We cannot save lives, we can only defer death
Having said that, we desperately need to save lives by making lives liveable - by not making the living pay an unbearable price for buying maximum time for the dying.
Collectively speaking (of course there are exceptions), lives are surely sacred and precious. That is why quality of life is so important and precious.
About a week ago I wrote an urgent and open letter to our president (available on my blog beachshack.co.za). My appeal was to lift the lockdown with immediate effect.
Yes, emphasise all possible safety measures like the wearing of masks, physical (why social?) distancing, limit gatherings to just a few people, etc. And of course, focus energy on our older and sick people.
We took the maximum dosage of medicine (with extreme side-effects) and got into bed immediately the moment we saw the virus coming. Many internationally high-standing epidemiologists, such as Prof Knut Wittkowski, think we could not have done a worse thing.
All the noise was about flattening the curve at all cost, but we are not flattening the curve. We are deferring the curve, and we are depleting all our economic and other resources and reserves during a time when we needed at all costs to ‘hunt and gather’.
We had to do all we could to prevent a lockdown by living carefully and taking all reasonable precautions, preferably by ourselves, but even by legislation if necessary. Instead, we jumped into bed and started living off our precious few, if any, reserves.
The lockdown decision is of course in line with international thinking. Figures are still very low in SA and it seems as if we are doing the right thing indeed. Acting in line with the world carries no risk.
The stricter the lockdown, the more responsible it seems to a world out there. But there are so many unnecessary restrictions that I for the life of me cannot see how it contributes to curbing the spread of the virus.
No one can point a finger. Or can one? Problem is, we cannot afford to take this “safe” route. By choosing this route, we are guaranteeing a scenario of anarchy on an unprecedented scale.
The situation calls for a willingness to stick out government’s neck and act appropriately to a situation which calls for action according to what we here in SA can afford, not according to how other governments reacted.
We must acknowledge that we do not have the luxury of first-world finances and stimulation packages. The package our government came up with amounts to 0.1% of our GDP, compared to the 7.5% of the developed countries. I am not criticising this - there is simply no more money available.
In my open letter to the president, I strongly urged government to “vomit out” the unsustainable overdose we took too early in our coronavirus timeline, by lifting the lockdown immediately and rather administering milder, more sustainable doses of medicine.
The essence of my argument was that surely after the first three weeks of lockdown, the figures would be substantially higher than when the decision was first made, so based on their way of thinking, the lockdown would have to be extended each time it was due to end, until the figures indicated a proper slowdown.
We are not flattening the curve, we are deferring it. How long this may take is anybody’s guess, but I think a year is being optimistic, with two years a reasonable guess. Figures may go down in the interim, but a second wave is then likely.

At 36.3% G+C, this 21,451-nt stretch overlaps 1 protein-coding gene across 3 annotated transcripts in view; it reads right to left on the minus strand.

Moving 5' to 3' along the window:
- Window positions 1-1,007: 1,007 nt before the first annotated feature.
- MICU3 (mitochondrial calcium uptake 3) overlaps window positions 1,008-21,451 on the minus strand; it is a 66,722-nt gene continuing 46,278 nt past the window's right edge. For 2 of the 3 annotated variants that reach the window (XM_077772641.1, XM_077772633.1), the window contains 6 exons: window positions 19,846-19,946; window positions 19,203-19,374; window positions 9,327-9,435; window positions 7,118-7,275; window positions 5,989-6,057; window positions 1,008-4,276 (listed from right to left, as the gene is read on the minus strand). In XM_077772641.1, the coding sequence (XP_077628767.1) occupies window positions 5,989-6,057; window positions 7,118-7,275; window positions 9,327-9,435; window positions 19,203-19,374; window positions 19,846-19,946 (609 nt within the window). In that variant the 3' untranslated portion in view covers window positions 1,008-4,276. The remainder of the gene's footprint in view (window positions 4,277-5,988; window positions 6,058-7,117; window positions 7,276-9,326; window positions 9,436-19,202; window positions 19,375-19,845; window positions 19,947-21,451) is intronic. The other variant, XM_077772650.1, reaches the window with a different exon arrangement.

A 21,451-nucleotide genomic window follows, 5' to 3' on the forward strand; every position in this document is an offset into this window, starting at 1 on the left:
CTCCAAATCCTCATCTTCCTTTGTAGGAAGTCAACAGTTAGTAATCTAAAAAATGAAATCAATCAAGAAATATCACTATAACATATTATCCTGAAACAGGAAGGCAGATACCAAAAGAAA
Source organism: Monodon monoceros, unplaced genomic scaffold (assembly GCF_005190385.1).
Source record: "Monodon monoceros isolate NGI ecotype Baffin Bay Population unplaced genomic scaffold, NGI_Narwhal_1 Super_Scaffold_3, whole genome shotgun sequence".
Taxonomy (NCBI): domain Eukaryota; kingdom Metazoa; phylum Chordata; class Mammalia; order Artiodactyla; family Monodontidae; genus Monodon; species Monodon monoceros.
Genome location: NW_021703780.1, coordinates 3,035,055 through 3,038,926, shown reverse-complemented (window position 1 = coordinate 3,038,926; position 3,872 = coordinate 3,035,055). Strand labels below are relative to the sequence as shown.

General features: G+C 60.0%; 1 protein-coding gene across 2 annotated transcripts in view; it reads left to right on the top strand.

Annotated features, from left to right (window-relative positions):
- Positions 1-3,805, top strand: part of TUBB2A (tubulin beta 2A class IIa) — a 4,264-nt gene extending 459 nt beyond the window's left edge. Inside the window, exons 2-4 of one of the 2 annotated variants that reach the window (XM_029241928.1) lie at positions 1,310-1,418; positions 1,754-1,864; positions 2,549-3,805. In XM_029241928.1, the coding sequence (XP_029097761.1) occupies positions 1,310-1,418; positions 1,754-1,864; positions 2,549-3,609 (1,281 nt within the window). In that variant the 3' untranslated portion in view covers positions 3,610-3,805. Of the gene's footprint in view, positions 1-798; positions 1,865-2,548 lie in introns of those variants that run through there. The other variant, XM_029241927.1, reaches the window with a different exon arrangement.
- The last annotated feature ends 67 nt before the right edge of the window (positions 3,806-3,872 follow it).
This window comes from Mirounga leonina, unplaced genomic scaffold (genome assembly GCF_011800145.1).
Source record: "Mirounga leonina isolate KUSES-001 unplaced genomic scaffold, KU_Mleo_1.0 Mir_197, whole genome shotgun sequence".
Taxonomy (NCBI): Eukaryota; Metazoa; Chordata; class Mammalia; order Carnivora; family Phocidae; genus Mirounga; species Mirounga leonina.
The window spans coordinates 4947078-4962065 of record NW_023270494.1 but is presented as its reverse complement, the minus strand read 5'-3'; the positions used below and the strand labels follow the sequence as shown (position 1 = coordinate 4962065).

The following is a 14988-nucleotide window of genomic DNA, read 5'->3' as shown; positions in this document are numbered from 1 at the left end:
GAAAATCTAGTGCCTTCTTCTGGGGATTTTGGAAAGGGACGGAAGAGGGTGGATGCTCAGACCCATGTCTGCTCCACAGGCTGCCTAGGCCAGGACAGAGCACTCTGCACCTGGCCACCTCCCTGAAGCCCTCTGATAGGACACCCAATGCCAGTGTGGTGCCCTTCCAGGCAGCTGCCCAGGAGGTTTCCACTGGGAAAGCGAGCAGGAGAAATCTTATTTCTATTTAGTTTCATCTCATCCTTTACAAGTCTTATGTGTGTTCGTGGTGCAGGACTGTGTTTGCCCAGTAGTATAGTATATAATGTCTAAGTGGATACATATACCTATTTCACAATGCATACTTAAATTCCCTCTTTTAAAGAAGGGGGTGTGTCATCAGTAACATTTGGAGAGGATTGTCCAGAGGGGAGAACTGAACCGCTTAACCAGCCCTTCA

Surely this scenario cannot even be contemplated?
The cost of this lockdown is unaffordable but, more so, unnecessary. We could have virtually the same effect in terms of slowing the spread of the virus, but at a fraction of the cost.
Maintaining the current “theme” of the plan necessarily implies an extension of the lockdown (as was indeed announced last Thursdays). Unless we divert from this strategy, which we will have to sooner rather than later, we will have several more extensions.
The resultant bankruptcies and liquidations, unemployment, social unrest and uncontrollable crime are sure to send this country into a state of anarchy that will bring unbearable hardships to our people.
On top of this, the mayhem on the ground and social upheaval will force government to lift or stop the lockdown at a time when Covid-19 figures would most certainly warrant this strong emergency medicine.
I truly believe that this scenario will be much worse than the worst direct effects of Covid-19, also in terms of lives lost due to hunger, poverty and a total lawless society. The real risk here is that by the time one realises the above was not dramatising a socio-economic scenario, we may be on an unstoppable, even unbreakable run-away train to anarchy.
As said, life is sacred and precious, but we need to accept death, otherwise we will make life unbearable. How much of life at large are we prepared to sacrifice in our bid to defer death at all costs, even when imminent?
Is the deferment of death for a relative few of those infected by Covid-19, the ultimate triumph, worthy of the sacrifice by millions of the most basic human rights of adequate nutrition and shelter?
It is sure to result in their death anyway, either directly from starvation or indirectly from TB, flu or whatever diseases, because of a compromised immune system. Minimising deaths should not only apply to those we can identify and measure.
PS: Just for perspective… About 5,000 children under the age of five annually dies of hunger in SA. About 5-million people in the world dies annually of hunger. Have we shut down the economy for this tragic situation?
The average age of people who died in Italy is 82, of whom almost half had at least three other serious medical conditions. A seriously skewed perspective is formed if this is not taken into account - in other words, people dying from the virus vs people dying with the virus.
Simon van Deventer, Plett